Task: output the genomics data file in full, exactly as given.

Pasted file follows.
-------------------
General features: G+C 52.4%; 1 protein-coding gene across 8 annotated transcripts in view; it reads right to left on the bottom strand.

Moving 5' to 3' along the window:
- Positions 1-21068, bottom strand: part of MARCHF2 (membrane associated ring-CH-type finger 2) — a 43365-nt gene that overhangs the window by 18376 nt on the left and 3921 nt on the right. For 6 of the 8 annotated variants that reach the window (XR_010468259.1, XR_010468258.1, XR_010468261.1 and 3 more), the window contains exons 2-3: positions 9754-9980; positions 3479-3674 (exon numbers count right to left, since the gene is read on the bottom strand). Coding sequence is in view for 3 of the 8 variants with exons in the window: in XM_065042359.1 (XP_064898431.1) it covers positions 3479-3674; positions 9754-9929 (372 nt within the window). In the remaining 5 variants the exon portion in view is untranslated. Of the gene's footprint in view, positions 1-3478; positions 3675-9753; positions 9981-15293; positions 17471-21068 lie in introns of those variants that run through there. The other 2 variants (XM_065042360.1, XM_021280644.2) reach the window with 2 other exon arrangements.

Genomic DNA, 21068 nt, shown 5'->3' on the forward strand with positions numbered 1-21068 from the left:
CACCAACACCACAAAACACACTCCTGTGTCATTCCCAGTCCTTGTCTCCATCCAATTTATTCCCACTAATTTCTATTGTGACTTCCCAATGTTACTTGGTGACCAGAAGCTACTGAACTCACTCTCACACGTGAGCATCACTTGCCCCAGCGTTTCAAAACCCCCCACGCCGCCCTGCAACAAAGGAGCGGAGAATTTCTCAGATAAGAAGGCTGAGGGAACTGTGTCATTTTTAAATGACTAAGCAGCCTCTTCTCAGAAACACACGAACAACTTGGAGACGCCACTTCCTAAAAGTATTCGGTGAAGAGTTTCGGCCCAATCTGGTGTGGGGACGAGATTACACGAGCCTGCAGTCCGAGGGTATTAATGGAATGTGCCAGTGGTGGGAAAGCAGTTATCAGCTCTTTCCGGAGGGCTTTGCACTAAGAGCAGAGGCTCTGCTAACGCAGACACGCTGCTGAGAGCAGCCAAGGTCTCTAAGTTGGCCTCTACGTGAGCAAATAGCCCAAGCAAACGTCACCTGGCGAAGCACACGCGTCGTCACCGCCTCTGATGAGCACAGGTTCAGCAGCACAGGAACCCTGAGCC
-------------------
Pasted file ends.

General features: G+C 52.4%; 1 protein-coding gene across 8 annotated transcripts in view; it reads right to left on the bottom strand.

Moving 5' to 3' along the window:
- Positions 1-21068, bottom strand: part of MARCHF2 (membrane associated ring-CH-type finger 2) — a 43365-nt gene that overhangs the window by 18376 nt on the left and 3921 nt on the right. For 6 of the 8 annotated variants that reach the window (XR_010468259.1, XR_010468258.1, XR_010468261.1 and 3 more), the window contains exons 2-3: positions 9754-9980; positions 3479-3674 (exon numbers count right to left, since the gene is read on the bottom strand). Coding sequence is in view for 3 of the 8 variants with exons in the window: in XM_065042359.1 (XP_064898431.1) it covers positions 3479-3674; positions 9754-9929 (372 nt within the window). In the remaining 5 variants the exon portion in view is untranslated. Of the gene's footprint in view, positions 1-3478; positions 3675-9753; positions 9981-15293; positions 17471-21068 lie in introns of those variants that run through there. The other 2 variants (XM_065042360.1, XM_021280644.2) reach the window with 2 other exon arrangements.

Genomic DNA, 21068 nt, shown 5'->3' on the forward strand with positions numbered 1-21068 from the left:
CACCAACACCACAAAACACACTCCTGTGTCATTCCCAGTCCTTGTCTCCATCCAATTTATTCCCACTAATTTCTATTGTGACTTCCCAATGTTACTTGGTGACCAGAAGCTACTGAACTCACTCTCACACGTGAGCATCACTTGCCCCAGCGTTTCAAAACCCCCCACGCCGCCCTGCAACAAAGGAGCGGAGAATTTCTCAGATAAGAAGGCTGAGGGAACTGTGTCATTTTTAAATGACTAAGCAGCCTCTTCTCAGAAACACACGAACAACTTGGAGACGCCACTTCCTAAAAGTATTCGGTGAAGAGTTTCGGCCCAATCTGGTGTGGGGACGAGATTACACGAGCCTGCAGTCCGAGGGTATTAATGGAATGTGCCAGTGGTGGGAAAGCAGTTATCAGCTCTTTCCGGAGGGCTTTGCACTAAGAGCAGAGGCTCTGCTAACGCAGACACGCTGCTGAGAGCAGCCAAGGTCTCTAAGTTGGCCTCTACGTGAGCAAATAGCCCAAGCAAACGTCACCTGGCGAAGCACACGCGTCGTCACCGCCTCTGATGAGCACAGGTTCAGCAGCACAGGAACCCTGAGCC